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UT CC 303 - Myth Theories Continued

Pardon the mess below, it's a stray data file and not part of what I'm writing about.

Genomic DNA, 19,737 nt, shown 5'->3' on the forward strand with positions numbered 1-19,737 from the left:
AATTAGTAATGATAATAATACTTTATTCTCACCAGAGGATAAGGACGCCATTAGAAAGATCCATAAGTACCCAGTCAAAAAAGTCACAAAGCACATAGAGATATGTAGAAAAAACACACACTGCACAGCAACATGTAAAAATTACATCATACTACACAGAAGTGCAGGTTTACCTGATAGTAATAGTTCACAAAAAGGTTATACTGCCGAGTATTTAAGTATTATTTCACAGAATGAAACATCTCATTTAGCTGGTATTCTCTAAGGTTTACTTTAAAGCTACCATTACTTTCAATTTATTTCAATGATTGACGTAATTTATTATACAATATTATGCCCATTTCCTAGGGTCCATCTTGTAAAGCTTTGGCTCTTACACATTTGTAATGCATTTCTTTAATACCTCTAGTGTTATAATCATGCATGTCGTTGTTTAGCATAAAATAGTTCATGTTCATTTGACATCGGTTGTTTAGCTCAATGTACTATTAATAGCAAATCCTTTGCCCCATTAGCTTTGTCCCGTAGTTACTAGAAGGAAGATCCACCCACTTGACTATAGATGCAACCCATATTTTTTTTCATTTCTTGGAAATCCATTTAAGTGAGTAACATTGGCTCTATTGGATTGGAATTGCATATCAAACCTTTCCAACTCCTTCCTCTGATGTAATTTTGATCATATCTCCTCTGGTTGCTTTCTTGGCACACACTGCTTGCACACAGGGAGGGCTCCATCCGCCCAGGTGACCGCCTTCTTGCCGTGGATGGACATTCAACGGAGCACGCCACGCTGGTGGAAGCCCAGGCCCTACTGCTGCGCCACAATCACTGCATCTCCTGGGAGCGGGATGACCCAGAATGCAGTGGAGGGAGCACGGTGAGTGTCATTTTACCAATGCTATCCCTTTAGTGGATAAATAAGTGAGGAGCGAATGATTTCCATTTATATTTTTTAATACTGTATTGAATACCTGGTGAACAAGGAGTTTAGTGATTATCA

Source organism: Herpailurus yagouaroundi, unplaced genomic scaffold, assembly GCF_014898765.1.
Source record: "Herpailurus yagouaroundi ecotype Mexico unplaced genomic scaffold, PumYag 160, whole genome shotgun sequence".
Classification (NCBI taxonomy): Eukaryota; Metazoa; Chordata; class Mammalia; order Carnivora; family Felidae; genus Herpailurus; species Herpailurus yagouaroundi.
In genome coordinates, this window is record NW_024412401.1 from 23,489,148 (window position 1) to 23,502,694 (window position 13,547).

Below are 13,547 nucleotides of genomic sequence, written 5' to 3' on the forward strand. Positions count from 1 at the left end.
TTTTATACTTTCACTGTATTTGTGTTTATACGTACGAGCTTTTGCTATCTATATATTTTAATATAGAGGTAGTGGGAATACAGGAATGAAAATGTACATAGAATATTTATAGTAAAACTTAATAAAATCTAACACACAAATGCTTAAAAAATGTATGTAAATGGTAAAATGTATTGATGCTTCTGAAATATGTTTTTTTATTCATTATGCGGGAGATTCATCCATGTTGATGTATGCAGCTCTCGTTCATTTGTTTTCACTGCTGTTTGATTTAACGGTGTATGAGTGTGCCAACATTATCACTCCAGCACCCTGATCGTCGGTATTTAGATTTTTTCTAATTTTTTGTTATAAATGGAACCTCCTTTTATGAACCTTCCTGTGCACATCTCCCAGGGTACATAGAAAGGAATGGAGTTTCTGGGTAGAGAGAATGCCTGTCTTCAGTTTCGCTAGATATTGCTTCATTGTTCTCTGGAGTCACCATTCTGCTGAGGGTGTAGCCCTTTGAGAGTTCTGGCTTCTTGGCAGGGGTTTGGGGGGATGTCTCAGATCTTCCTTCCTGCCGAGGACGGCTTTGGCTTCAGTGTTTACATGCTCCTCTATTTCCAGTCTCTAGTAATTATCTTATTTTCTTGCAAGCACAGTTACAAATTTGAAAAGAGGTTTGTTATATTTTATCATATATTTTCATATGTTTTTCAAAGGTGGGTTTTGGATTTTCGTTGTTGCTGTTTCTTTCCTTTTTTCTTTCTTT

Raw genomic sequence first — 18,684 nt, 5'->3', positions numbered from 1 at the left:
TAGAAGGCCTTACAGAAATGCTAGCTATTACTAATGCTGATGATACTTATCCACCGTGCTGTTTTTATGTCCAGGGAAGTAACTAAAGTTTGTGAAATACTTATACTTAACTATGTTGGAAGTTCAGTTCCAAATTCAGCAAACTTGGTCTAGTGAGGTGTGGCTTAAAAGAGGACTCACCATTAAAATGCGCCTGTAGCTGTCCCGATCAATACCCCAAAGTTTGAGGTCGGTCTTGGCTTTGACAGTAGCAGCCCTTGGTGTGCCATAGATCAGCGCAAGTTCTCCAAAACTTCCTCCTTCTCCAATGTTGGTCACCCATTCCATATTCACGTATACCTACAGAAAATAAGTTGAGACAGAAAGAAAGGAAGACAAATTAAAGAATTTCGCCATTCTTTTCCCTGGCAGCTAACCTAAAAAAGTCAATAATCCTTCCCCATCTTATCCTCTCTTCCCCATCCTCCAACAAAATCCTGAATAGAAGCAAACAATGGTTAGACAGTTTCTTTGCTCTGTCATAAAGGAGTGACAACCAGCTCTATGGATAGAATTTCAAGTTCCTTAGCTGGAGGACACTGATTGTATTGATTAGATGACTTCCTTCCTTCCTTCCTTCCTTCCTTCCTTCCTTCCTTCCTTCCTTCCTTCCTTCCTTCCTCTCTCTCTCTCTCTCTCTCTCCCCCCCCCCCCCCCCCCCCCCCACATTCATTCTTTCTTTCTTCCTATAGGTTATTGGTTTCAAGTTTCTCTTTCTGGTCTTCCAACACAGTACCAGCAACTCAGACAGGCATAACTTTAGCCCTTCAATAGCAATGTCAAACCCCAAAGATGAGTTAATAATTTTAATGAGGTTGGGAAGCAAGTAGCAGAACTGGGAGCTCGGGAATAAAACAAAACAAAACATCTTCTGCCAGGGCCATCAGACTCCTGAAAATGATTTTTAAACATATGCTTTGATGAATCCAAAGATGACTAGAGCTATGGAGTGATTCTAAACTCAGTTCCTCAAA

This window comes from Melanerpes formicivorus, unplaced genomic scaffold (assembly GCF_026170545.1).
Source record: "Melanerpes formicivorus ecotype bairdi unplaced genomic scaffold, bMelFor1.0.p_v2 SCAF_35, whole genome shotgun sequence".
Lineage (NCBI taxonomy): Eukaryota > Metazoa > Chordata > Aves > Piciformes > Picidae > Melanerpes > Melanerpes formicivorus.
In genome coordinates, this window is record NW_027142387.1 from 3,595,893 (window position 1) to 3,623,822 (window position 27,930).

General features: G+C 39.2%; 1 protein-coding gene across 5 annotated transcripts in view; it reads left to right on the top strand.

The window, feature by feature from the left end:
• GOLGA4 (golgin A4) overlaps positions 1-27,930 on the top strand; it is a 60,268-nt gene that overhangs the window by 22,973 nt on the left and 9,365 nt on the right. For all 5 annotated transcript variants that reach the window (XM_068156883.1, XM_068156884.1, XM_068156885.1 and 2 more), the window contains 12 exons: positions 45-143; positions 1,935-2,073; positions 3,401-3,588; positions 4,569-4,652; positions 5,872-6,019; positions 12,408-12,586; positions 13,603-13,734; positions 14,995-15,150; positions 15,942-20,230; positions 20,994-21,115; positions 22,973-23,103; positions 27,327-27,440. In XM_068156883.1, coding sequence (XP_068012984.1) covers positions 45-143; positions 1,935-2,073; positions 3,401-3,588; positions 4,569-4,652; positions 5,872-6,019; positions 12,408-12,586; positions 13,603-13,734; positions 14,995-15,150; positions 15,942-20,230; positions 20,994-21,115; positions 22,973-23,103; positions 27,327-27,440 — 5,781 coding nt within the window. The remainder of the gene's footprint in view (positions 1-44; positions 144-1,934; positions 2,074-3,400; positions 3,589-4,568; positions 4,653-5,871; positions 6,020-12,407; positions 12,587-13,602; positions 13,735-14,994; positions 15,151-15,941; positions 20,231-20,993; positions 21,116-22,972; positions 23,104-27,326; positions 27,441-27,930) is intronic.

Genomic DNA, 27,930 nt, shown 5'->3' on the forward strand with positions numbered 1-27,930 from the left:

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Myth Theories (continued)CC 303 1st Edition Lecture 3 Outline of Last Lecture I. What is a myth?II. Myth Theoriesa. Religionb. EtiologyOutline of Current Lecture II. Myth Theories (continued)a. Rationalismb. Metaphorc. PsychologyIII. StructuralismIV. SociologyV. Comparative and Critical TheoriesCurrent LectureMyth Theories (continued)I. Rationalisma) Attempts to find historical explanations for myth.i) i.e. Euhemerus (c.a. 300 B.C.E.)II. Metaphora) Goal is to use myth as a vehicle for unveiling some universal truthb) Allegory: looking at the entire story to determine the lessoni) i.e. Max Mueller: suggested that all myths are nature allegories. Understanding how nature can explain things about the human conditionc) SymbolismIII. Psychologya) Looking with in myths to find metaphor and symbolism to explain the human psychei) i.e. Sigmund Freud: Oedipus Complex(1) 3 parts to human dreamwork:(a) Condensation(b) Displacement(c) Representationii) i.e. Carl Jung: collective unconscious, archetypes, and anima vs. animus(1) felt that Freud’s ideas really translated into the parts of the collective unconscious. Each symbol was representing the culture as a whole and the repressed social desire/ideals.(2) Archetypes: things used by society to define itself.These notes represent a detailed interpretation of the professor’s lecture. GradeBuddy is best used as a supplement to your own notes, not as a substitute.IV. Structuralisma) A theoretical approach to mythologyi) i.e. Claude Levi-Strauss: anthropologist who looked at different levels of interpretation; sets of binary opposites.(1) All human behaviors are based on certain patterns(2) Every society has a similar pattern that will play a role in the whole(3) Binary opposites are very importantii) i.e. Vladamir Propp: a Russian folklord(1) believed narrative structure was the most important part(2) developed set of 31 narrative elements that he said would always occur in the same orderiii) i.e. Walter Burkett: classicist(1) believed historical and cultural dimensions must be taken into account in examining the structure of a myth(2) 4 thesis when analyzing: (a) Myth belongs to a more general class of traditional tale(b) Identity of a tradition is to be found in a structure within the tale itself(c) Tale structures are founded on the basics of biological and cultural programs/actions(d) Myth is a tradional tale with secondary/partial reference to things important to the collectiveV. Sociologya) Myth as a social charteri) i.e. Malinowski: myth can establish people’s practices that have nothing to do with religionVI. Comparative and Critical Theories of Mytha) Comparative mythologyi) Questions the origin of mythii) Must not have an author or identity tied to the taleiii) Orally transmittediv) i.e. Joseph Campbellb) Critical Theoriesi) Feminismii) Gender relations and


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